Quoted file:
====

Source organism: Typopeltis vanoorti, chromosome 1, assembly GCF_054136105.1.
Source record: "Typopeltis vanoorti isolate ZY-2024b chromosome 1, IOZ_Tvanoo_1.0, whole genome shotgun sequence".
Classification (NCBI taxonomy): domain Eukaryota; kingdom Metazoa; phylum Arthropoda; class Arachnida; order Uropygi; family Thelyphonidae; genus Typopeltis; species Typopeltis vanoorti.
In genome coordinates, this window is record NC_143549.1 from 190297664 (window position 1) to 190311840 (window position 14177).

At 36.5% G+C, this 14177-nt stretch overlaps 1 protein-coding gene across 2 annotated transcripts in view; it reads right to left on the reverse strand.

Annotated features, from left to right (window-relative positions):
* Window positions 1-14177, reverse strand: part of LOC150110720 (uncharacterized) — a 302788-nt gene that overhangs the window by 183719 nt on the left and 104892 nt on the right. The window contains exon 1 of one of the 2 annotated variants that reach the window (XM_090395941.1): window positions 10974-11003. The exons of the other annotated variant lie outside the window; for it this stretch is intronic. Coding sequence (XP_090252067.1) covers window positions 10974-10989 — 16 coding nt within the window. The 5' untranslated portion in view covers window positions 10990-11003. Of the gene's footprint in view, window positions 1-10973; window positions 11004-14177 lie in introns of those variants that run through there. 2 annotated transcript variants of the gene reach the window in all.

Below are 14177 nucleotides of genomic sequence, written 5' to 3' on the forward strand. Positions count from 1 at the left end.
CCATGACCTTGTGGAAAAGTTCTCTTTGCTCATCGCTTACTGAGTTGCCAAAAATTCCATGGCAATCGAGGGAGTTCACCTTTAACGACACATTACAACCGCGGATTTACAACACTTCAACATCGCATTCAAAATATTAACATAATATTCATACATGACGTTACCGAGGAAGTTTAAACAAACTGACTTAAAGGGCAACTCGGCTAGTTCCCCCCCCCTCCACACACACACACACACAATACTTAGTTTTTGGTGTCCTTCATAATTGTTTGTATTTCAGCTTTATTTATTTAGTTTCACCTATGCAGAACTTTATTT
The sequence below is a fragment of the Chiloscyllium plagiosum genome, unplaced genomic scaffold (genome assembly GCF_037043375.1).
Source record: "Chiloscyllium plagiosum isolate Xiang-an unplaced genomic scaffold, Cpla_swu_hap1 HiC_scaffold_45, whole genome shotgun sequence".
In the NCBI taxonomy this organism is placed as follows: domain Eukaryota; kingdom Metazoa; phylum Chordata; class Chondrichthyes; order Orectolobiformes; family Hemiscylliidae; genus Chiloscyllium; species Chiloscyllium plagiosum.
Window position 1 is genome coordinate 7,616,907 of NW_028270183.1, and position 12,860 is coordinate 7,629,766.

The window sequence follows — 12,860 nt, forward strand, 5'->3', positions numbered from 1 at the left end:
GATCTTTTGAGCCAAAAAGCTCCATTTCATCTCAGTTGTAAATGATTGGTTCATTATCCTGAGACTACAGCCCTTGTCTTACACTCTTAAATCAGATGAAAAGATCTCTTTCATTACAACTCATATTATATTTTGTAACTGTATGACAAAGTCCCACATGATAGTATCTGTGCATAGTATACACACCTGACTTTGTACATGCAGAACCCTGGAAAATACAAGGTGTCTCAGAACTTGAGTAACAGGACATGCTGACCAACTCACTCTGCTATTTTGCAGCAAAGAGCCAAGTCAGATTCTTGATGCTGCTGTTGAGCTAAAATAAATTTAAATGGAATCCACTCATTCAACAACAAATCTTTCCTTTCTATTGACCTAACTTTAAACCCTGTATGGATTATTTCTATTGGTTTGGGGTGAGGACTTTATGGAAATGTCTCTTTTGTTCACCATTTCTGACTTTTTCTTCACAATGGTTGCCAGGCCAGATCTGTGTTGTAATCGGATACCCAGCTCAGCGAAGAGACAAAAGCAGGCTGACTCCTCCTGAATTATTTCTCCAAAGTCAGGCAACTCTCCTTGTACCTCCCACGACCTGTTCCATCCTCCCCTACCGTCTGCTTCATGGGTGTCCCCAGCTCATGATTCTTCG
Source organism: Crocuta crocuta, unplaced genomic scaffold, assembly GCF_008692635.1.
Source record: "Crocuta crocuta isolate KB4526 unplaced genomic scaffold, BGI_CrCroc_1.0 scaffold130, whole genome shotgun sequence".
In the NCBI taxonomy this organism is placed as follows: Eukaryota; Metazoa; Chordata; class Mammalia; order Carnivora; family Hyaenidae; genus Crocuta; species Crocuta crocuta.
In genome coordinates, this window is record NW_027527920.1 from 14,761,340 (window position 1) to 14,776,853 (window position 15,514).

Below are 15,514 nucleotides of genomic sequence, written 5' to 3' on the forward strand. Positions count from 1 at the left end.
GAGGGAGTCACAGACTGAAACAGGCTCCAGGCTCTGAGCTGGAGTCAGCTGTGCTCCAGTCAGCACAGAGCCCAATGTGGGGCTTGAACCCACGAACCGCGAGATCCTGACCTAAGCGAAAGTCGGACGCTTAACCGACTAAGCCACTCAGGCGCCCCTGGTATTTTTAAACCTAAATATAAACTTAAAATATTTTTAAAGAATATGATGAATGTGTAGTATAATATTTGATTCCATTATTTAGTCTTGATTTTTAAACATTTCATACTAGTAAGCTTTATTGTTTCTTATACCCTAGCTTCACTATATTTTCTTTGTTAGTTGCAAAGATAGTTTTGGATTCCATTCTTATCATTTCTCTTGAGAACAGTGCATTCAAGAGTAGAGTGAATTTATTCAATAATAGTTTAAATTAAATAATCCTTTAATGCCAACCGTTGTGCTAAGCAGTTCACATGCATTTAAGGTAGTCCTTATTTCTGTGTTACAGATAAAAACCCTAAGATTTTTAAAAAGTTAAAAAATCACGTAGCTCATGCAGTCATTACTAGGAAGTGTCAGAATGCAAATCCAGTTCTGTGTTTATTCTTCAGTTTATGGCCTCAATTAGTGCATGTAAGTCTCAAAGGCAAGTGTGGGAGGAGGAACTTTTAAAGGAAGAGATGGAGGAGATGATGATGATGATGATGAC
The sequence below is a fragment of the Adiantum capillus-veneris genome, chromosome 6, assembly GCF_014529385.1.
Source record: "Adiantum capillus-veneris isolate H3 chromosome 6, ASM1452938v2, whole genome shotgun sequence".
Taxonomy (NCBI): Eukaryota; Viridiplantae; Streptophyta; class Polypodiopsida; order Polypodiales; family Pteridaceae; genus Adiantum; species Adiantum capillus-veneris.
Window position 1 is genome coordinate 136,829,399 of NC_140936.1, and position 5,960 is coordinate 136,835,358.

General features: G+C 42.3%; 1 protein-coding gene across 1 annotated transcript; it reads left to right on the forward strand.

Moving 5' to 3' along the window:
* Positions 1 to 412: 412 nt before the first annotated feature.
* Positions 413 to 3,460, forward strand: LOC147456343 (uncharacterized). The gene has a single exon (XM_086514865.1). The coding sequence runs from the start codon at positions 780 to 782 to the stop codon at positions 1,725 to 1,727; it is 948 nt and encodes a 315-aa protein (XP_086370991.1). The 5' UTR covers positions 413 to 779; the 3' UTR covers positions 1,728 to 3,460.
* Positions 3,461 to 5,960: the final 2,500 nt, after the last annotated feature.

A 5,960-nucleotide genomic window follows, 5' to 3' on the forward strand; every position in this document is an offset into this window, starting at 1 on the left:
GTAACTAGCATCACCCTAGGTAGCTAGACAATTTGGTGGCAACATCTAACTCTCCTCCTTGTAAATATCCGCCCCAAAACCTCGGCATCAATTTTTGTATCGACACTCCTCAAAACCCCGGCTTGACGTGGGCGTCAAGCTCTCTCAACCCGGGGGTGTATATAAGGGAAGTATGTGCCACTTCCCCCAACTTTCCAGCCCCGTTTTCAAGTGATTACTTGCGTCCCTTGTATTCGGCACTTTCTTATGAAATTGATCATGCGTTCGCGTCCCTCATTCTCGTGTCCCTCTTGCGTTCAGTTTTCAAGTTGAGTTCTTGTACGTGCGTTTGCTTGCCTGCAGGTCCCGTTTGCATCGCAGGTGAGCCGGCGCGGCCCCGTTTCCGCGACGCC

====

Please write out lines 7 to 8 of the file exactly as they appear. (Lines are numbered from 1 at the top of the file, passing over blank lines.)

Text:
* Window positions 1-14177, reverse strand: part of LOC150110720 (uncharacterized) — a 302788-nt gene that overhangs the window by 183719 nt on the left and 104892 nt on the right. The window contains exon 1 of one of the 2 annotated variants that reach the window (XM_090395941.1): window positions 10974-11003. The exons of the other annotated variant lie outside the window; for it this stretch is intronic. Coding sequence (XP_090252067.1) covers window positions 10974-10989 — 16 coding nt within the window. The 5' untranslated portion in view covers window positions 10990-11003. Of the gene's footprint in view, window positions 1-10973; window positions 11004-14177 lie in introns of those variants that run through there. 2 annotated transcript variants of the gene reach the window in all.

Below are 14177 nucleotides of genomic sequence, written 5' to 3' on the forward strand. Positions count from 1 at the left end.